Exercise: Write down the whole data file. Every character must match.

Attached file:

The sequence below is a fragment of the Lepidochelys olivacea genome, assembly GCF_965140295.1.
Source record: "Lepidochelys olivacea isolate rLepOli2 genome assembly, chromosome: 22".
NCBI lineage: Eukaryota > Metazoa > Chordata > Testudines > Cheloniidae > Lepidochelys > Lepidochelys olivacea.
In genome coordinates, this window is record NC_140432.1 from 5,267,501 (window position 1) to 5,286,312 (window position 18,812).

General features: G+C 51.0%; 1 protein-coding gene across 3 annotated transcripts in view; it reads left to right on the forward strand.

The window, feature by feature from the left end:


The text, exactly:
The sequence below is a fragment of the Lepidochelys olivacea genome, assembly GCF_965140295.1.
Source record: "Lepidochelys olivacea isolate rLepOli2 genome assembly, chromosome: 22".
NCBI lineage: Eukaryota > Metazoa > Chordata > Testudines > Cheloniidae > Lepidochelys > Lepidochelys olivacea.
In genome coordinates, this window is record NC_140432.1 from 5,267,501 (window position 1) to 5,286,312 (window position 18,812).

General features: G+C 51.0%; 1 protein-coding gene across 3 annotated transcripts in view; it reads left to right on the forward strand.

The window, feature by feature from the left end: